Long barrel .38 for CC ?

Discussion in 'CCW & Open Carry' started by mr_flintstone, Mar 11, 2016.

  1. mr_flintstone

    mr_flintstone Supporting Member

    I don't mean extremely long; but 4 inches or so. Both .38 and .357 lose a lot of velocity out of 2 inch barrels. I would venture a guess that .38 out of a 4 inch barrel would have more velocity and energy than a .357 with the same bullet weight out of a 2 inch barrel. You never hear of anyone (at least I don't) carrying a 4 inch .38 though; longer barrel autos yes, but .38s-not so much. Why not? I've got a .38 snubby, but I don't really like to shoot it. The barrel flips too much. The ones with longer barrels are much more comfortable to shoot.

    Am I missing something? Are there any disadvantages to carrying a 4 inch .38 vs a full size 9mm auto that I'm not seeing?
  2. Dane

    Dane Supporting Member

    You mean other than just capacity? ;)

  3. ajole

    ajole Supporting Member

    NE Utah
    No one I know of carries a "full size" 9mm auto as a concealed gun; the compact and sub-compacts are the usual carry guns; unless they go 1911 because they are skinny and you are too old to change, or they just OC.

    And yes, we know SOME of you insist on carrying the big guns...but the other 90% of us don't.:rolleyes:

    Anyway...the 4" revolver will usually be wider and heavier than a typical CC styled semi gun of the same capacity, and even of those with more capacity in some cases.

    But that doesn't make it "TOO" wide or heavy.;)

    With a good holster, I don't think it would be an issue, especially with shorter grips like my Taurus 605 has.
  4. lklawson

    lklawson Staff Member

    Looks like a .38SPL from a 4" bbl will have around a 50-75 FPS advantage over a .357Mag from a 2" bbl. Not much, but something.

    Probably more comfortable to shoot.


    Used to be done back in the 30's up through the 50's or so. Snubs were way more popular for CC by pros but some carried a "Service Length" revolver in the right holster. OWB with a covering garment or a shoulder holster is still just as functional today as it was back then.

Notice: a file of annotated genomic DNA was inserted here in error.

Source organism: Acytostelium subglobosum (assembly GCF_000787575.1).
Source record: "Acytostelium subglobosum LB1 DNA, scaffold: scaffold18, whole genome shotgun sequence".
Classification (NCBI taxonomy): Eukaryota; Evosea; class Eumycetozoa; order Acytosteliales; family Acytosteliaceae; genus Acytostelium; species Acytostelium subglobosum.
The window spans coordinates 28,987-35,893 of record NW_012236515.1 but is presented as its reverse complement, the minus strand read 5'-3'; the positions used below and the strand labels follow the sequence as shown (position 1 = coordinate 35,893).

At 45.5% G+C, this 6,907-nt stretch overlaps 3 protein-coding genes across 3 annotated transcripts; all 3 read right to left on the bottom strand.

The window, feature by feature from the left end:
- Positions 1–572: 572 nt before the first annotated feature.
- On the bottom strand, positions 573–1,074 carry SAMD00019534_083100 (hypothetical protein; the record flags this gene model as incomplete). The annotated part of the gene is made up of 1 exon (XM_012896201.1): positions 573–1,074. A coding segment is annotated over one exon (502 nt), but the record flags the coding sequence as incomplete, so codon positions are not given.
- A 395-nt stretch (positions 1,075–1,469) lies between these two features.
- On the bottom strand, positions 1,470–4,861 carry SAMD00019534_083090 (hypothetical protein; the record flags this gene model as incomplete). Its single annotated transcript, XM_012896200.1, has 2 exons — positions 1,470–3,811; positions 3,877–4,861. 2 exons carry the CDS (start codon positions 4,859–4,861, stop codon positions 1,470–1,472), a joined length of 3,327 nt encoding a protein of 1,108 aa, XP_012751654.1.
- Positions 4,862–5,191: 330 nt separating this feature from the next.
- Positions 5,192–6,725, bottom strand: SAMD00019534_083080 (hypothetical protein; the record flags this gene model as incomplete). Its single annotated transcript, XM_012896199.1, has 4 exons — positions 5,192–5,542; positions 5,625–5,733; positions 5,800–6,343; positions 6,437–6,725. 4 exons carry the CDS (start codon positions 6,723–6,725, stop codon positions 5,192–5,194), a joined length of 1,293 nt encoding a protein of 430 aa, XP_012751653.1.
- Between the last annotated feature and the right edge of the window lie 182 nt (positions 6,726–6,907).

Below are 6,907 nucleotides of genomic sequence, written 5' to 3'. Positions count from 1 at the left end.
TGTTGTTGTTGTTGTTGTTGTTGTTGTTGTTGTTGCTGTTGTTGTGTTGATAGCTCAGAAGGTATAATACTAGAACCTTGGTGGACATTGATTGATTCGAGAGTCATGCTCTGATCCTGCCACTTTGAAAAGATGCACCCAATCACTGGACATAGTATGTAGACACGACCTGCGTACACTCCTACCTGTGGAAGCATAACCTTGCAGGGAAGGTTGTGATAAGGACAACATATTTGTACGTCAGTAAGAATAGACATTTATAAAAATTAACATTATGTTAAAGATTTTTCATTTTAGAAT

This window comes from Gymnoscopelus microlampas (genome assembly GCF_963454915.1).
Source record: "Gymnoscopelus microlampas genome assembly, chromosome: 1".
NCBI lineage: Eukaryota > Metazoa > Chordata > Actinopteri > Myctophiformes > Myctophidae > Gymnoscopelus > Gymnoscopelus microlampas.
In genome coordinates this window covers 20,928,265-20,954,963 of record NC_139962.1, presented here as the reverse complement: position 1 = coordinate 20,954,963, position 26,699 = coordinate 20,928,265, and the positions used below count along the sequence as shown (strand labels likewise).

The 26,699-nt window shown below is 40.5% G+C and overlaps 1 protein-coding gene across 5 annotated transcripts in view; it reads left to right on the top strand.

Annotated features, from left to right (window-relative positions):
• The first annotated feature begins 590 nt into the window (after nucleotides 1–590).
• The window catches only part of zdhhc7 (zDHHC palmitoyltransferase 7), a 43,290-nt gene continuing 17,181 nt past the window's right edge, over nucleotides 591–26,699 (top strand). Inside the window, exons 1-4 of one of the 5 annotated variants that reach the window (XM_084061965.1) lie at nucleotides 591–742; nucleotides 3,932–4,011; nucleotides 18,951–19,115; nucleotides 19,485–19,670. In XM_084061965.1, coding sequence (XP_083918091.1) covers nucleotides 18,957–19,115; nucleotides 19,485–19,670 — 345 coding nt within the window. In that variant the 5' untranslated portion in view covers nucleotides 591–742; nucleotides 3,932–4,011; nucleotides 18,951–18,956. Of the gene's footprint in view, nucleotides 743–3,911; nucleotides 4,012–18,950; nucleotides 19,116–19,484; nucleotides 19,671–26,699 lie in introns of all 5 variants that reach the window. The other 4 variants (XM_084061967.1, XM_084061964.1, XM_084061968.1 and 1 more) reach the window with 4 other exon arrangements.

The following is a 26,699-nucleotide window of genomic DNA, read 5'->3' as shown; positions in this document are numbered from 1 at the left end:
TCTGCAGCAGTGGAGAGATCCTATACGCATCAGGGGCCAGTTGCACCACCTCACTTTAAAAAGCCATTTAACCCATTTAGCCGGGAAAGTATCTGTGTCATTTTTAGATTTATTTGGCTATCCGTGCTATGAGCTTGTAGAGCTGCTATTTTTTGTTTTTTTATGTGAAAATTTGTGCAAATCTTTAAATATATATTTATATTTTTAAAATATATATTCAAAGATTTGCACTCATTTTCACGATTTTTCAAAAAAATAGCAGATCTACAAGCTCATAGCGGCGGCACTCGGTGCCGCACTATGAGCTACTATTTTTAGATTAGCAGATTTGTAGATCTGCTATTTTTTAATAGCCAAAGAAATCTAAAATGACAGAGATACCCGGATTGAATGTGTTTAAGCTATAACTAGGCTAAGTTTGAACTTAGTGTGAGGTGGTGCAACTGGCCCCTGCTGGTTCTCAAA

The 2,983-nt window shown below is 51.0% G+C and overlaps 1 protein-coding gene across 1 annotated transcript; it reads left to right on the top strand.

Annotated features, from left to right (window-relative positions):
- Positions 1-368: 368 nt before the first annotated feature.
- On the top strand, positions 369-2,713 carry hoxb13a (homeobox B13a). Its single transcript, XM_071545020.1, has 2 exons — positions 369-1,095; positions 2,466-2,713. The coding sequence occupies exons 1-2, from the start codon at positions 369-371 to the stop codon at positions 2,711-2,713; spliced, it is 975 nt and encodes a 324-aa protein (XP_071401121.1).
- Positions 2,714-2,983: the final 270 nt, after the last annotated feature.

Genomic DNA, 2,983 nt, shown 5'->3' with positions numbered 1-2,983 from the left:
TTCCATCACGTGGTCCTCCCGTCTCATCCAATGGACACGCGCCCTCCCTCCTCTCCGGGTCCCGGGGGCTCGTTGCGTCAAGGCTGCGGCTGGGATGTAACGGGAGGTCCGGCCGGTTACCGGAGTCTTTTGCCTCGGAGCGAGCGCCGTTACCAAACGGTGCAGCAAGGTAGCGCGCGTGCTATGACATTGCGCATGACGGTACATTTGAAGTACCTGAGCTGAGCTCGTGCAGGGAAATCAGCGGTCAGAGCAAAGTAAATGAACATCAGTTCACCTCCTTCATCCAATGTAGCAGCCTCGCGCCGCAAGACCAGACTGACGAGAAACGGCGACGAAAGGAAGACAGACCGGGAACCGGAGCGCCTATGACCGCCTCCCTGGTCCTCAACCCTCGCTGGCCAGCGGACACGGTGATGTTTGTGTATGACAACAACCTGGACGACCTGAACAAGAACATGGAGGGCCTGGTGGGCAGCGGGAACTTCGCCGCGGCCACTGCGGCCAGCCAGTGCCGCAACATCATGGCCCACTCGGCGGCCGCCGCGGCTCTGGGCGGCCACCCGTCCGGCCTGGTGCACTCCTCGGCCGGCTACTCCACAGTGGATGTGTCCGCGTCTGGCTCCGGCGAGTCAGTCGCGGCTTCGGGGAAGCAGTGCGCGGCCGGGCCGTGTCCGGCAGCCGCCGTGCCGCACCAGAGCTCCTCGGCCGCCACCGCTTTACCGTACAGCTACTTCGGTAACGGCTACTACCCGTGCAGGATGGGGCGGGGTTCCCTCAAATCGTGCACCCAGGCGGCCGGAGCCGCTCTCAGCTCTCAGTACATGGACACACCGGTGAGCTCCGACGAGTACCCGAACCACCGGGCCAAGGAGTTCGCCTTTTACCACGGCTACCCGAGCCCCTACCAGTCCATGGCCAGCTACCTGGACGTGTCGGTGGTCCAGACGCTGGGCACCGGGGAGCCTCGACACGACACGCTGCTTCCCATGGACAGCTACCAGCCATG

Modern pocket semi-autos give a higher round-count and better concealability.

    About 75 years of advancements. ;)

    Yeah. Capacity and concelability. But a lot of people like wheelies so if you like it, go for it. I got no problem with you doing so.

    Peace favor your sword,
  5. mr_flintstone

    mr_flintstone Supporting Member

    Thanks for all the replies guys. I really do appreciate your input. I know everyone has an opinion on CC, so I'll give the reason I asked this question.

    I really love semi-autos. I've got a bunch of em. Some of them I wouldn't think of carrying, and others have been flawless right from the box. I never thought much about a "good" semi-auto failing until last fall. Within about three weeks, I had a stovepipe in one that had never failed before, a failure to feed in another, and one that failed to fire. Now all of these could have been (and probably were) caused by a bad batch of ammo, but the fact remains that when you have a failure like this on a semi-auto, it takes time to clear the jam or eject the round causing the problem. A good wheel gun, on the other hand, is more forgiving. I don't believe I ever heard of a wheel gun having a stovepipe, or failing to feed, and even if you have a failure to fire, you just pull the trigger again.